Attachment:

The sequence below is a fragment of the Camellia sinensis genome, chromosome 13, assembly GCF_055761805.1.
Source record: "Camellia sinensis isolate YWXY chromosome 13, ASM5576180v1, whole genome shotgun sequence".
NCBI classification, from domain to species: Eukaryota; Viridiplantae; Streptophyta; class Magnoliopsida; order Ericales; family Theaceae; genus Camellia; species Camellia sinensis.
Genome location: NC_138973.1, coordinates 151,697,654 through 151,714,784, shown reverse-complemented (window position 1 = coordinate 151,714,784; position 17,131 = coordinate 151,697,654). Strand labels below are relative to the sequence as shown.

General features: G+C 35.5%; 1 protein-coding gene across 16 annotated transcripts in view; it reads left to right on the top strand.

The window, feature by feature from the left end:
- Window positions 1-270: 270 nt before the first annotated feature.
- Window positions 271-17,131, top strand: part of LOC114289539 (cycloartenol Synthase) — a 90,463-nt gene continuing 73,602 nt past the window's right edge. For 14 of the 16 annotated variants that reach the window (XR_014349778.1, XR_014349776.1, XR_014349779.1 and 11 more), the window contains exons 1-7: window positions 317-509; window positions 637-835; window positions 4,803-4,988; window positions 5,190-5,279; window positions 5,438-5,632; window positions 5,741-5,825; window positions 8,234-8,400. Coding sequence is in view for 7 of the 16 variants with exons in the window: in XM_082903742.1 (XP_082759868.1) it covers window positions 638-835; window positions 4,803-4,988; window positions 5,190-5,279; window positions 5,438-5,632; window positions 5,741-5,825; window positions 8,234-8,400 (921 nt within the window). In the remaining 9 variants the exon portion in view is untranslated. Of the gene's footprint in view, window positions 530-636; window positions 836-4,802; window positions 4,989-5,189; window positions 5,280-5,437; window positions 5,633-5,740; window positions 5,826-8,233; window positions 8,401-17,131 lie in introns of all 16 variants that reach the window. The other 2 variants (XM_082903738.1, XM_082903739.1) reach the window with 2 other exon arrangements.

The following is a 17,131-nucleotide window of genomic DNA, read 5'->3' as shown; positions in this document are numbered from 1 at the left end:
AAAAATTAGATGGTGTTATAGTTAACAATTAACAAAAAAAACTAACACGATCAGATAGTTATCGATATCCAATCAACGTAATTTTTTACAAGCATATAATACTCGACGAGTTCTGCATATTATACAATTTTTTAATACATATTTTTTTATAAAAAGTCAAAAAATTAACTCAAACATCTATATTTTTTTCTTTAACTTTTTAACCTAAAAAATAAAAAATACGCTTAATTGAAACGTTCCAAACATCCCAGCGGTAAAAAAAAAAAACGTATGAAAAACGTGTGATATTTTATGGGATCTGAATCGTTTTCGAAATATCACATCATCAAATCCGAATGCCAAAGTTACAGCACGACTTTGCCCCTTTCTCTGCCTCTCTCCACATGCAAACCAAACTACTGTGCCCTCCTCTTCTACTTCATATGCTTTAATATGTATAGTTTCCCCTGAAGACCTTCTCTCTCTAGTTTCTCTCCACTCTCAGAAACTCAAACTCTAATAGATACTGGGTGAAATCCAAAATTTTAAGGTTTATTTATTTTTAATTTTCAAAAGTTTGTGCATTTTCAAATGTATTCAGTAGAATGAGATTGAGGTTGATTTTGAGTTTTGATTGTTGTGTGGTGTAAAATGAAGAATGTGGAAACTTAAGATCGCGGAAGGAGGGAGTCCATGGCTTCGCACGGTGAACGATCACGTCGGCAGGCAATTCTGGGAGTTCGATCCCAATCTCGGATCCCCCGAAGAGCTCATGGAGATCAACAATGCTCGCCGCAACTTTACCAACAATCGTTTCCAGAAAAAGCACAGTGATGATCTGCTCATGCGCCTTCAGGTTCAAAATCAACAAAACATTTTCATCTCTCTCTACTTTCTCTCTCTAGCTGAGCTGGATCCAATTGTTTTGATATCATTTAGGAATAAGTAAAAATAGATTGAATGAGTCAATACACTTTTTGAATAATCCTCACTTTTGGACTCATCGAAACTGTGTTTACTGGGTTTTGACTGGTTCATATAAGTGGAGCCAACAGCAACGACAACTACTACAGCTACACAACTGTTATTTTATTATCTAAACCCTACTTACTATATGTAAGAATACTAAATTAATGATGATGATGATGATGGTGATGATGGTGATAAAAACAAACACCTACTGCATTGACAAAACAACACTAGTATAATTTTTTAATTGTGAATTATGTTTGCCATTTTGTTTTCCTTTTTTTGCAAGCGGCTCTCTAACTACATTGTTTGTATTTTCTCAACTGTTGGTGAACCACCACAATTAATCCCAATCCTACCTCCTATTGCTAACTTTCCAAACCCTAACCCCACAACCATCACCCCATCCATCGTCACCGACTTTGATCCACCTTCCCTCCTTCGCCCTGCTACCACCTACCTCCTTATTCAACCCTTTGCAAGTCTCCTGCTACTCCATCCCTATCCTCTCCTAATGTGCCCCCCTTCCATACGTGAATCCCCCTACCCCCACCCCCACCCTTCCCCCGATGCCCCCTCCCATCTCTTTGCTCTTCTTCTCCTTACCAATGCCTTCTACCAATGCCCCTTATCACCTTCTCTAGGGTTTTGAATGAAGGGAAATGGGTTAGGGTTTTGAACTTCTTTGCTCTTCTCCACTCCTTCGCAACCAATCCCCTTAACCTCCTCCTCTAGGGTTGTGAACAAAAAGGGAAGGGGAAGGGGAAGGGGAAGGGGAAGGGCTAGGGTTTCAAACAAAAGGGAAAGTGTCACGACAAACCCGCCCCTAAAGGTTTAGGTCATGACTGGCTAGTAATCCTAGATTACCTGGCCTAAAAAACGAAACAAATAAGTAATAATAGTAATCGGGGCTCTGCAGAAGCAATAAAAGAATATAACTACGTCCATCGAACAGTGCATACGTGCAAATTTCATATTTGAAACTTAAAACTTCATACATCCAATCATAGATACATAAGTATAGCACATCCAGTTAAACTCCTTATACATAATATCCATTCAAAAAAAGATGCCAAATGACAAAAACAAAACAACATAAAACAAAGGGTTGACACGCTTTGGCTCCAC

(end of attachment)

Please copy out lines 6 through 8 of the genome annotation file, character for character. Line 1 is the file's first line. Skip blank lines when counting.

The window, feature by feature from the left end:
- Window positions 1-270: 270 nt before the first annotated feature.
- Window positions 271-17,131, top strand: part of LOC114289539 (cycloartenol Synthase) — a 90,463-nt gene continuing 73,602 nt past the window's right edge. For 14 of the 16 annotated variants that reach the window (XR_014349778.1, XR_014349776.1, XR_014349779.1 and 11 more), the window contains exons 1-7: window positions 317-509; window positions 637-835; window positions 4,803-4,988; window positions 5,190-5,279; window positions 5,438-5,632; window positions 5,741-5,825; window positions 8,234-8,400. Coding sequence is in view for 7 of the 16 variants with exons in the window: in XM_082903742.1 (XP_082759868.1) it covers window positions 638-835; window positions 4,803-4,988; window positions 5,190-5,279; window positions 5,438-5,632; window positions 5,741-5,825; window positions 8,234-8,400 (921 nt within the window). In the remaining 9 variants the exon portion in view is untranslated. Of the gene's footprint in view, window positions 530-636; window positions 836-4,802; window positions 4,989-5,189; window positions 5,280-5,437; window positions 5,633-5,740; window positions 5,826-8,233; window positions 8,401-17,131 lie in introns of all 16 variants that reach the window. The other 2 variants (XM_082903738.1, XM_082903739.1) reach the window with 2 other exon arrangements.